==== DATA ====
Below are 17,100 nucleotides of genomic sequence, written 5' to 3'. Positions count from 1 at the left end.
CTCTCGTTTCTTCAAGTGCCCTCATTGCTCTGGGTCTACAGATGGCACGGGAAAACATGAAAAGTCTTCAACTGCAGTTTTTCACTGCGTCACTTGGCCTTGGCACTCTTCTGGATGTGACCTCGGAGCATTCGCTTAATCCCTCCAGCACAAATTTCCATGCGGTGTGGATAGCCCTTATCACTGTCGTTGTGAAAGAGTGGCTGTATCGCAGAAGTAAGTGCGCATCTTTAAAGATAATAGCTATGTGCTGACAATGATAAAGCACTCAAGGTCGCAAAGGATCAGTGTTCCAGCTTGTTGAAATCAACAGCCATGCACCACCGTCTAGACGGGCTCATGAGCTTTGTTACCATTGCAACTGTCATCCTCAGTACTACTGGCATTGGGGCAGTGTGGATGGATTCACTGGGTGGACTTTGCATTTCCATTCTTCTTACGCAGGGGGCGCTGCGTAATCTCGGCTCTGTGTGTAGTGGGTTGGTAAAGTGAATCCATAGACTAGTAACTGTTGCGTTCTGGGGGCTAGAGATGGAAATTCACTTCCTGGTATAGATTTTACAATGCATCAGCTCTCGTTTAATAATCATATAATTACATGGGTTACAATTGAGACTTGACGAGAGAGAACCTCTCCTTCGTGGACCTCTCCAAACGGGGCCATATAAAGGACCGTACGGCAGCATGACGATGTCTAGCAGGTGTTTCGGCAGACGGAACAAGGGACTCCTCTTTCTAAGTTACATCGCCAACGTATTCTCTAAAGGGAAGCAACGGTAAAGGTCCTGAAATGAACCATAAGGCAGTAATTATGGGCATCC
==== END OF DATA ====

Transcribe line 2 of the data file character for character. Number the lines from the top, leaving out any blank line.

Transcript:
CTCTCGTTTCTTCAAGTGCCCTCATTGCTCTGGGTCTACAGATGGCACGGGAAAACATGAAAAGTCTTCAACTGCAGTTTTTCACTGCGTCACTTGGCCTTGGCACTCTTCTGGATGTGACCTCGGAGCATTCGCTTAATCCCTCCAGCACAAATTTCCATGCGGTGTGGATAGCCCTTATCACTGTCGTTGTGAAAGAGTGGCTGTATCGCAGAAGTAAGTGCGCATCTTTAAAGATAATAGCTATGTGCTGACAATGATAAAGCACTCAAGGTCGCAAAGGATCAGTGTTCCAGCTTGTTGAAATCAACAGCCATGCACCACCGTCTAGACGGGCTCATGAGCTTTGTTACCATTGCAACTGTCATCCTCAGTACTACTGGCATTGGGGCAGTGTGGATGGATTCACTGGGTGGACTTTGCATTTCCATTCTTCTTACGCAGGGGGCGCTGCGTAATCTCGGCTCTGTGTGTAGTGGGTTGGTAAAGTGAATCCATAGACTAGTAACTGTTGCGTTCTGGGGGCTAGAGATGGAAATTCACTTCCTGGTATAGATTTTACAATGCATCAGCTCTCGTTTAATAATCATATAATTACATGGGTTACAATTGAGACTTGACGAGAGAGAACCTCTCCTTCGTGGACCTCTCCAAACGGGGCCATATAAAGGACCGTACGGCAGCATGACGATGTCTAGCAGGTGTTTCGGCAGACGGAACAAGGGACTCCTCTTTCTAAGTTACATCGCCAACGTATTCTCTAAAGGGAAGCAACGGTAAAGGTCCTGAAATGAACCATAAGGCAGTAATTATGGGCATCC